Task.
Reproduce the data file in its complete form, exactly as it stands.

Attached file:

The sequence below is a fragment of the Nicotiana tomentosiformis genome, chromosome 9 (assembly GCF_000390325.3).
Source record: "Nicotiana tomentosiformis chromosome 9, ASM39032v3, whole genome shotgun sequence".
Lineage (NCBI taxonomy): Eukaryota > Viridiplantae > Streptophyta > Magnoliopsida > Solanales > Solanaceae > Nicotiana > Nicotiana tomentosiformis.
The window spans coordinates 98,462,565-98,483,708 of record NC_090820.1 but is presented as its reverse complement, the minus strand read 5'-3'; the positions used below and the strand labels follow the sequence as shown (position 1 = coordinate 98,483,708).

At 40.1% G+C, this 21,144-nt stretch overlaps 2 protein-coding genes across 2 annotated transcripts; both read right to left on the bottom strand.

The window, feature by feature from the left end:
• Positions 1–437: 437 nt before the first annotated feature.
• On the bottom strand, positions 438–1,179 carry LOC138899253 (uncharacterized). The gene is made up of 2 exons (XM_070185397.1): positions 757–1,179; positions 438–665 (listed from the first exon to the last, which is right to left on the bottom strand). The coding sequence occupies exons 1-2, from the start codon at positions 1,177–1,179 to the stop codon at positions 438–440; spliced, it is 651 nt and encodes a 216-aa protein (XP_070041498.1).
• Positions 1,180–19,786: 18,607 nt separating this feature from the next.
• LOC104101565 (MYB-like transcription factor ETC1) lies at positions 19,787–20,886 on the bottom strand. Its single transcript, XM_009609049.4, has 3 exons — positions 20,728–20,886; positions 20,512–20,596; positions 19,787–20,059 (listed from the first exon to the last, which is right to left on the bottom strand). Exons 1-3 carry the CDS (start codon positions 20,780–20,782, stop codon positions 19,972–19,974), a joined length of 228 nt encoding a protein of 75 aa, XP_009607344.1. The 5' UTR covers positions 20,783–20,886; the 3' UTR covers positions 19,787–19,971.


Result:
The sequence below is a fragment of the Nicotiana tomentosiformis genome, chromosome 9 (assembly GCF_000390325.3).
Source record: "Nicotiana tomentosiformis chromosome 9, ASM39032v3, whole genome shotgun sequence".
Lineage (NCBI taxonomy): Eukaryota > Viridiplantae > Streptophyta > Magnoliopsida > Solanales > Solanaceae > Nicotiana > Nicotiana tomentosiformis.
The window spans coordinates 98,462,565-98,483,708 of record NC_090820.1 but is presented as its reverse complement, the minus strand read 5'-3'; the positions used below and the strand labels follow the sequence as shown (position 1 = coordinate 98,483,708).

At 40.1% G+C, this 21,144-nt stretch overlaps 2 protein-coding genes across 2 annotated transcripts; both read right to left on the bottom strand.

The window, feature by feature from the left end:
• Positions 1–437: 437 nt before the first annotated feature.
• On the bottom strand, positions 438–1,179 carry LOC138899253 (uncharacterized). The gene is made up of 2 exons (XM_070185397.1): positions 757–1,179; positions 438–665 (listed from the first exon to the last, which is right to left on the bottom strand). The coding sequence occupies exons 1-2, from the start codon at positions 1,177–1,179 to the stop codon at positions 438–440; spliced, it is 651 nt and encodes a 216-aa protein (XP_070041498.1).
• Positions 1,180–19,786: 18,607 nt separating this feature from the next.
• LOC104101565 (MYB-like transcription factor ETC1) lies at positions 19,787–20,886 on the bottom strand. Its single transcript, XM_009609049.4, has 3 exons — positions 20,728–20,886; positions 20,512–20,596; positions 19,787–20,059 (listed from the first exon to the last, which is right to left on the bottom strand). Exons 1-3 carry the CDS (start codon positions 20,780–20,782, stop codon positions 19,972–19,974), a joined length of 228 nt encoding a protein of 75 aa, XP_009607344.1. The 5' UTR covers positions 20,783–20,886; the 3' UTR covers positions 19,787–19,971.